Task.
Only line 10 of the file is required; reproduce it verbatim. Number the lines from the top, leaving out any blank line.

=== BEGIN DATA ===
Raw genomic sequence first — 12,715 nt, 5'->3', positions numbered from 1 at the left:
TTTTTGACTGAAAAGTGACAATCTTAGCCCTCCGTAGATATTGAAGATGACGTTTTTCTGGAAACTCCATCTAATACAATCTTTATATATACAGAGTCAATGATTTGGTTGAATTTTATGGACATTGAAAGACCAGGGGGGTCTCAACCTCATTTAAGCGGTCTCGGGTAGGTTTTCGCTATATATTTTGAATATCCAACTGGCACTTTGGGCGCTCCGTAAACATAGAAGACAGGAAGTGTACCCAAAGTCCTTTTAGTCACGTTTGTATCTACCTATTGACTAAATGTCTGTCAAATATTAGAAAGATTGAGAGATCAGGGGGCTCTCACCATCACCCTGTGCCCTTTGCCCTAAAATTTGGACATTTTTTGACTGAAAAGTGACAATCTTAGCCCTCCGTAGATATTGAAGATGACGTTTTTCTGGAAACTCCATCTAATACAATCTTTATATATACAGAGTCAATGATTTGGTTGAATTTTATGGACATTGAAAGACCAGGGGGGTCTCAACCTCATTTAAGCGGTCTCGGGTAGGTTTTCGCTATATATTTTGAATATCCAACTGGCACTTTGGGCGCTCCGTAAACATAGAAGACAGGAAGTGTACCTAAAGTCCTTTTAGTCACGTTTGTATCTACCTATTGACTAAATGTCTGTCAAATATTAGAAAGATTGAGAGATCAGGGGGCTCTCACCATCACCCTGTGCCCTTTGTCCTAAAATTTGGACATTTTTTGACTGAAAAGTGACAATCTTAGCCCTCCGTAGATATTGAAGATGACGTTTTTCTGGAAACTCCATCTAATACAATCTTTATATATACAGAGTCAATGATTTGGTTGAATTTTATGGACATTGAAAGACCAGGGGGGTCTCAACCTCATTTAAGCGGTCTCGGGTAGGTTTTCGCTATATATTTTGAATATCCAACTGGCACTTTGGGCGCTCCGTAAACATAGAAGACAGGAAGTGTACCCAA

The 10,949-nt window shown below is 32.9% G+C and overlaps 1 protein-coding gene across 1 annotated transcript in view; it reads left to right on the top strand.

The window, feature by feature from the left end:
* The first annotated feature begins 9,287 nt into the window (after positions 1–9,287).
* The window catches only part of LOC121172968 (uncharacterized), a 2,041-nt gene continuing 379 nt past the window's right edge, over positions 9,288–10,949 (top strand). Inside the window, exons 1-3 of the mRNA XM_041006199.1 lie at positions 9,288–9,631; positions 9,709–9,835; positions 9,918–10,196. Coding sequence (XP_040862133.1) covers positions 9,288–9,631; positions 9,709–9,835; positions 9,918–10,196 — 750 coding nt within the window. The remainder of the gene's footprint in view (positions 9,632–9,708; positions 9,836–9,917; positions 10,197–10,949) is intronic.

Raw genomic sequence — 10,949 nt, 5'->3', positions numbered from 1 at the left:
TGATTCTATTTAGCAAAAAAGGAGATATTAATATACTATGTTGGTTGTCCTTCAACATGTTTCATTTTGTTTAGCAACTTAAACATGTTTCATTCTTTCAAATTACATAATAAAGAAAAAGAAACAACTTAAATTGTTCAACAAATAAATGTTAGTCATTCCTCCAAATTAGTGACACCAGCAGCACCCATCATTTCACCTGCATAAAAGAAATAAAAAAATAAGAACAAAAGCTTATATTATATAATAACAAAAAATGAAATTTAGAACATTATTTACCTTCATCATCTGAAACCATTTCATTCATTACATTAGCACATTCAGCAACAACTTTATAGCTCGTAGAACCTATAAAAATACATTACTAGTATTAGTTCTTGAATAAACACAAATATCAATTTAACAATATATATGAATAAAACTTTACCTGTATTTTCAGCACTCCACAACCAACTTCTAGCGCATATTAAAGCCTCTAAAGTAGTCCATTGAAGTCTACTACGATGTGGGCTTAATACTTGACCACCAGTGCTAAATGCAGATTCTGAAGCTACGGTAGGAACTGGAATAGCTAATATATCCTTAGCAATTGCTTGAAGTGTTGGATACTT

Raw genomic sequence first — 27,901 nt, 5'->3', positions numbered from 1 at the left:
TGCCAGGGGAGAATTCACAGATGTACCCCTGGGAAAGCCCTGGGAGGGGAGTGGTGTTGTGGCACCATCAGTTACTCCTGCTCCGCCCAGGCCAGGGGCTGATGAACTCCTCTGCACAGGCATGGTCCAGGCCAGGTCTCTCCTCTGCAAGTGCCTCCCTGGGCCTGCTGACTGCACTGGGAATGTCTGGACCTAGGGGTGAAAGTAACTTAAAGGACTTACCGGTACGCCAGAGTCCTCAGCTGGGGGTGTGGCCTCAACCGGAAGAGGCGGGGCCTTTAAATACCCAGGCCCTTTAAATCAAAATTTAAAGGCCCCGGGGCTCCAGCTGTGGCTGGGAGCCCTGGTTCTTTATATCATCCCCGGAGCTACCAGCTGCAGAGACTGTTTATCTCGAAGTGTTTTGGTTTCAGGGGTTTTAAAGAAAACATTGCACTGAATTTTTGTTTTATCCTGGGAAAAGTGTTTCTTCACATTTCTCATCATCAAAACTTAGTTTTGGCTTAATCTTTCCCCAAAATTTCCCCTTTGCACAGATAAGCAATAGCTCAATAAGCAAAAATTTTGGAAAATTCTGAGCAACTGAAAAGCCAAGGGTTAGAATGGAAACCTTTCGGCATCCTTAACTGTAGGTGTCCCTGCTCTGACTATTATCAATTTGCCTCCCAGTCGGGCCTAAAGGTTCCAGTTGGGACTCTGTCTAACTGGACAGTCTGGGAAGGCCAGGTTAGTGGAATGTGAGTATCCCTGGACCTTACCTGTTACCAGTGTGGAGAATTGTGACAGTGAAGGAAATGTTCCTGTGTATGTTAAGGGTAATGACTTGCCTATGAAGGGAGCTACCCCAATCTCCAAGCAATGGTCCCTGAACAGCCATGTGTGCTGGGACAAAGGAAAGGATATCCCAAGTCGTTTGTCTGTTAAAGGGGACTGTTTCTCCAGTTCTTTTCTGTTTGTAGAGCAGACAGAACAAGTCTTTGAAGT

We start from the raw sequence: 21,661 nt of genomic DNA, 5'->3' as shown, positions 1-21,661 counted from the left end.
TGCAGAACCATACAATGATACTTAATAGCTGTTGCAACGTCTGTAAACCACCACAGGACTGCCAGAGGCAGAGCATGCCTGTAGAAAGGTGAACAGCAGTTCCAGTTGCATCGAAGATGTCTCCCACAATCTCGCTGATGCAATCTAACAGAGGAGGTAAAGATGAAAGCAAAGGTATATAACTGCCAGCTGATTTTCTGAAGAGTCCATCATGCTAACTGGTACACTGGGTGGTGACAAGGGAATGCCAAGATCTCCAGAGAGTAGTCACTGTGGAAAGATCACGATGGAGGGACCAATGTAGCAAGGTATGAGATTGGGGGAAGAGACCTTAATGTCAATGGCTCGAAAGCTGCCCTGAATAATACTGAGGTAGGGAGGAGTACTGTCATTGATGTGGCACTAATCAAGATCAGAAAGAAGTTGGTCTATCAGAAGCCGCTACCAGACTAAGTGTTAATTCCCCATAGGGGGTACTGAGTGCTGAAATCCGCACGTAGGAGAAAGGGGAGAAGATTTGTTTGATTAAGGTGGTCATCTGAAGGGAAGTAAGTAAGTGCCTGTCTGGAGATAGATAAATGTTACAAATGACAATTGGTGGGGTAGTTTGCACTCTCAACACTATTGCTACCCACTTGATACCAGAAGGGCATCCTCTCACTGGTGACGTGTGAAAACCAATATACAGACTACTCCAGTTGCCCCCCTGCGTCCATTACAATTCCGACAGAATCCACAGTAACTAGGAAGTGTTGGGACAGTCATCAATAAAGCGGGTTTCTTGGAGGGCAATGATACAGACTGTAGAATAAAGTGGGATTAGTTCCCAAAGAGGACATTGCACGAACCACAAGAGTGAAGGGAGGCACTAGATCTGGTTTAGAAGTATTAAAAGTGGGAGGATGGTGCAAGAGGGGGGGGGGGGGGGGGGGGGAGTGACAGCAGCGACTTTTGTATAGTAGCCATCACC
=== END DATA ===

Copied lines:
TGCCAGGGGAGAATTCACAGATGTACCCCTGGGAAAGCCCTGGGAGGGGAGTGGTGTTGTGGCACCATCAGTTACTCCTGCTCCGCCCAGGCCAGGGGCTGATGAACTCCTCTGCACAGGCATGGTCCAGGCCAGGTCTCTCCTCTGCAAGTGCCTCCCTGGGCCTGCTGACTGCACTGGGAATGTCTGGACCTAGGGGTGAAAGTAACTTAAAGGACTTACCGGTACGCCAGAGTCCTCAGCTGGGGGTGTGGCCTCAACCGGAAGAGGCGGGGCCTTTAAATACCCAGGCCCTTTAAATCAAAATTTAAAGGCCCCGGGGCTCCAGCTGTGGCTGGGAGCCCTGGTTCTTTATATCATCCCCGGAGCTACCAGCTGCAGAGACTGTTTATCTCGAAGTGTTTTGGTTTCAGGGGTTTTAAAGAAAACATTGCACTGAATTTTTGTTTTATCCTGGGAAAAGTGTTTCTTCACATTTCTCATCATCAAAACTTAGTTTTGGCTTAATCTTTCCCCAAAATTTCCCCTTTGCACAGATAAGCAATAGCTCAATAAGCAAAAATTTTGGAAAATTCTGAGCAACTGAAAAGCCAAGGGTTAGAATGGAAACCTTTCGGCATCCTTAACTGTAGGTGTCCCTGCTCTGACTATTATCAATTTGCCTCCCAGTCGGGCCTAAAGGTTCCAGTTGGGACTCTGTCTAACTGGACAGTCTGGGAAGGCCAGGTTAGTGGAATGTGAGTATCCCTGGACCTTACCTGTTACCAGTGTGGAGAATTGTGACAGTGAAGGAAATGTTCCTGTGTATGTTAAGGGTAATGACTTGCCTATGAAGGGAGCTACCCCAATCTCCAAGCAATGGTCCCTGAACAGCCATGTGTGCTGGGACAAAGGAAAGGATATCCCAAGTCGTTTGTCTGTTAAAGGGGACTGTTTCTCCAGTTCTTTTCTGTTTGTAGAGCAGACAGAACAAGTCTTTGAAGT